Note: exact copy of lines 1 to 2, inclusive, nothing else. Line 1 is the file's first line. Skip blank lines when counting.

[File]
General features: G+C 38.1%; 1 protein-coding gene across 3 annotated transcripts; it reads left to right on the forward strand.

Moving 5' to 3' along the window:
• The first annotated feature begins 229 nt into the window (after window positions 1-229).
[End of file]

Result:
General features: G+C 38.1%; 1 protein-coding gene across 3 annotated transcripts; it reads left to right on the forward strand.

Moving 5' to 3' along the window: